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The unrivalled power of the French president

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The unrivalled power of the French president
09:48 CEST+02:00

The French president enjoys powers unequalled in the democratic world, a situation strengthened by a decade-old reform that reduced the chances of "cohabitation" with a government of a different political hue.

France's Fifth Republic in 1958 replaced a parliamentary system, which had suffered from a weak executive and governments falling in quick succession, with a system of strong presidents elected for seven-year mandates.  

The president was initially chosen by an electoral college but, after a 1962 referendum, this was changed to direct election.

The president of the republic is the head of the armed forces and has control of France's nuclear deterrent. He or she negotiates with foreign powers and ratifies treaties.

The president can organise referendums on laws or on constitutional changes. He can dissolve parliament, and nominate the prime minister, ministers and other senior figures in the administration.

He also names three of the nine members of the Constitutional Council, including its president, which he can call upon to decide on the constitutionality of a law.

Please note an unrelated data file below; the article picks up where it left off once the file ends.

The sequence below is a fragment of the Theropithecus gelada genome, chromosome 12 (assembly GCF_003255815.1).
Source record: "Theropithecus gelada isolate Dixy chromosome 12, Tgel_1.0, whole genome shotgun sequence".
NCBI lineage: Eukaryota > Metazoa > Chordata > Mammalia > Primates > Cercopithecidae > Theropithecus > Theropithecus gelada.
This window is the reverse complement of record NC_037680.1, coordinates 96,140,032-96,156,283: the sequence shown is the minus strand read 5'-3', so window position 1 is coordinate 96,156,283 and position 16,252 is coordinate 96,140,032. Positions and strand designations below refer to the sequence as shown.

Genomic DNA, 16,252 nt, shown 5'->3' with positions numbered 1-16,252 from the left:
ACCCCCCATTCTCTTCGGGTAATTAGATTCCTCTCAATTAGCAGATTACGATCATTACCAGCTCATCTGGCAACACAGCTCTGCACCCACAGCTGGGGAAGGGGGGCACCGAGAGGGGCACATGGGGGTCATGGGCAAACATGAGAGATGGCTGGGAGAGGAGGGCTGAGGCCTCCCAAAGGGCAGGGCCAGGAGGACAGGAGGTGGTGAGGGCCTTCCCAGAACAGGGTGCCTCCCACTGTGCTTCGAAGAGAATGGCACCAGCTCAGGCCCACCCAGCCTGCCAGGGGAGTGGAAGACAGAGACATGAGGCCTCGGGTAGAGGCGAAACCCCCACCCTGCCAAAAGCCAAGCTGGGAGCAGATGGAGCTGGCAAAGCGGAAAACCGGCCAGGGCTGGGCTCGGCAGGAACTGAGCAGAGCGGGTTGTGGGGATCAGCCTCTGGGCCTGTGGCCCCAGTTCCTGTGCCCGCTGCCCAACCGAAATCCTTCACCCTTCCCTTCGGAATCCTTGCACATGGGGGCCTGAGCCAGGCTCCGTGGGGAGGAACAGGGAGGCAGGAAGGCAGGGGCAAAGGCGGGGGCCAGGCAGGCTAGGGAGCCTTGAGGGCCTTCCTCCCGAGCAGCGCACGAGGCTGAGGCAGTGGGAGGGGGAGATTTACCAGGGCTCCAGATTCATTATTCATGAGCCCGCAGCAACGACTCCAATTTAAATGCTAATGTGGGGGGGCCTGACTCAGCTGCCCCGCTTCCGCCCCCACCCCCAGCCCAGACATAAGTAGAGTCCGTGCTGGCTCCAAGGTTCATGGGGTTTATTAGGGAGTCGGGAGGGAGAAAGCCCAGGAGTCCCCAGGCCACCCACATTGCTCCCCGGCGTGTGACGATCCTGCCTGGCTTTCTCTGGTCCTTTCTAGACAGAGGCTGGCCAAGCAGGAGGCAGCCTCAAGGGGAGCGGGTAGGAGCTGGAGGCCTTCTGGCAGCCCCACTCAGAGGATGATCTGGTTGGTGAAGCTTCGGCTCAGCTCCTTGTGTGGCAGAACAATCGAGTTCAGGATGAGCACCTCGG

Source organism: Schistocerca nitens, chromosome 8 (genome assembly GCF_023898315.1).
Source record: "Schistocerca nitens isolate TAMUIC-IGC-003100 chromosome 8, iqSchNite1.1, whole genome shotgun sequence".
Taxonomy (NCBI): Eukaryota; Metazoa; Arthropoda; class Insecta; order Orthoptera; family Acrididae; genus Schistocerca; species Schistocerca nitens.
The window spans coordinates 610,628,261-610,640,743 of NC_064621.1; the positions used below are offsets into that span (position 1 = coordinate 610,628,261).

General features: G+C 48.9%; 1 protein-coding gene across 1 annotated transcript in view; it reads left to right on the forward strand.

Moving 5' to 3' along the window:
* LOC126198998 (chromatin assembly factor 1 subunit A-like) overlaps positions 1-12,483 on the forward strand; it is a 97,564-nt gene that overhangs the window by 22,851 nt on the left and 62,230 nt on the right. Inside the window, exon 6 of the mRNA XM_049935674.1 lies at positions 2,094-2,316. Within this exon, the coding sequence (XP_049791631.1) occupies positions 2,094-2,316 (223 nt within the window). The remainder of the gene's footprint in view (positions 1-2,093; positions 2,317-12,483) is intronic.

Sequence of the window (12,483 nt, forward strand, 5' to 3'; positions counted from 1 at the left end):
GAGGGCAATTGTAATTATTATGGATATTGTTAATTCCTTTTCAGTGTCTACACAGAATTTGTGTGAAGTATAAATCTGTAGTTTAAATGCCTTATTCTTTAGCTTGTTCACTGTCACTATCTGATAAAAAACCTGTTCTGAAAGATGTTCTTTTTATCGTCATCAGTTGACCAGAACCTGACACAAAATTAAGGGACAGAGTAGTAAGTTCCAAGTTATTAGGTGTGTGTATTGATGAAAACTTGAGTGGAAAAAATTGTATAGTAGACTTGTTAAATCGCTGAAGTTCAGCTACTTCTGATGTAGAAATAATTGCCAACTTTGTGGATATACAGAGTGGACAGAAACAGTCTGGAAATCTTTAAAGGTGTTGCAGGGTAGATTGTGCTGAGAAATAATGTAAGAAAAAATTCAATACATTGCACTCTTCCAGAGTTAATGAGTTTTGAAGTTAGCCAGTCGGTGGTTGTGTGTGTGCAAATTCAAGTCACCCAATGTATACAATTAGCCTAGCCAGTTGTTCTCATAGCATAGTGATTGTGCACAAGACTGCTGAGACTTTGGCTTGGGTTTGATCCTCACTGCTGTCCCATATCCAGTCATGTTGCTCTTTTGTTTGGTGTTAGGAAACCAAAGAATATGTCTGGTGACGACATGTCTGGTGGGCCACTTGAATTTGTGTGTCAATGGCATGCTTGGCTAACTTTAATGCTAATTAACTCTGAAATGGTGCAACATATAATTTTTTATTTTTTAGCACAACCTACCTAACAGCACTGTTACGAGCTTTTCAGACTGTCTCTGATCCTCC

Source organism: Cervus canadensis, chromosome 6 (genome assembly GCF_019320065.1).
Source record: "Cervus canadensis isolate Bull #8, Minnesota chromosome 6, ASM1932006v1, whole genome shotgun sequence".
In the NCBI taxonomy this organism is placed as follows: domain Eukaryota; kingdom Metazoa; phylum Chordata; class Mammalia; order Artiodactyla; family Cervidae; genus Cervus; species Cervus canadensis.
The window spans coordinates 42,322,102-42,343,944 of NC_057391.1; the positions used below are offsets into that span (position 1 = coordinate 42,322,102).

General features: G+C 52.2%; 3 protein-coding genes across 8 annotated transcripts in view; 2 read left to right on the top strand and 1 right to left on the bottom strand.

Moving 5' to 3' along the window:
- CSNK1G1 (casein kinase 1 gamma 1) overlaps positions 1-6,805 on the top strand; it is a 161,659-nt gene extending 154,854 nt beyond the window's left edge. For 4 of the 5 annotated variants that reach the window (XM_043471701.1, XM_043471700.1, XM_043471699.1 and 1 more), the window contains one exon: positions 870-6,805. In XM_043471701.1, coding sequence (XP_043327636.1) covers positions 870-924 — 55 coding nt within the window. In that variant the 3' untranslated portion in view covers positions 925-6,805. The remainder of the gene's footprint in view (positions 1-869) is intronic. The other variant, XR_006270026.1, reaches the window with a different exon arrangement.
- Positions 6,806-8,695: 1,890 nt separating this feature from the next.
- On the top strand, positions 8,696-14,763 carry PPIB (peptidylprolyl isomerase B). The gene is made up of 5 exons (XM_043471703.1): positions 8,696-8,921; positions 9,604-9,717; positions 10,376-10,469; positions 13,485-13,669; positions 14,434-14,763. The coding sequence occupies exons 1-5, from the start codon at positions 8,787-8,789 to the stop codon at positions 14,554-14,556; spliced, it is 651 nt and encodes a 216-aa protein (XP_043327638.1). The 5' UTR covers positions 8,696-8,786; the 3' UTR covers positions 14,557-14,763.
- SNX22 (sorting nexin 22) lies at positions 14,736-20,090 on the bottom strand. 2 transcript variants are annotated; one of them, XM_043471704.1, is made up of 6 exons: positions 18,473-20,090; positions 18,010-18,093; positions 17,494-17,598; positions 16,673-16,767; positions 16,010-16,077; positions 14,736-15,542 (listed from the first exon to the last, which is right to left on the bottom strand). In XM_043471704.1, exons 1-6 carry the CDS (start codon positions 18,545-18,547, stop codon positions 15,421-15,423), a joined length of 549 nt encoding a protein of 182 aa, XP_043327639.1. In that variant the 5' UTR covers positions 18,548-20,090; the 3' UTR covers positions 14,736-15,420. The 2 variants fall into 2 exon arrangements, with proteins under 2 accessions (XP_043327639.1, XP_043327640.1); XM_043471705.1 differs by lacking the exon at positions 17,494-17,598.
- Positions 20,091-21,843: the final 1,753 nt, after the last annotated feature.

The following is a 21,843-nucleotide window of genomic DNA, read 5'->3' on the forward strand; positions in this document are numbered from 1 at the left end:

When the majority at the National Assembly is of the same political persuasion, the president is the effective head of the executive and can impose his views on the prime minister.

But during periods of "cohabitation", as happened in 1986-1988, 1993-1995 and 1997-2002 when the president was from a different political party than the majority of deputies, it is the prime minister who has this role.

Even then the president still controls foreign and defence policy.  

The presidential term was reduced in 2002 from seven to five years to match that of the parliamentary mandate.

The president cannot serve more than two consecutive terms, according to a change to the constitution made by Sarkozy in 2008. Previously there was no limit.

Parliamentary elections are now held around a month after the presidential vote, which makes "cohabitation" a much less likely prospect.  

Parliament has little control over the president's powers but it does have the theoretical power to remove him from office if he is deemed to be failing to carry out his duties.

The only real accountability the president has is when he goes to the people to seek to renew his mandate.

While in office, the president enjoys immunity from prosecution and cannot be ordered to appear as a witness.

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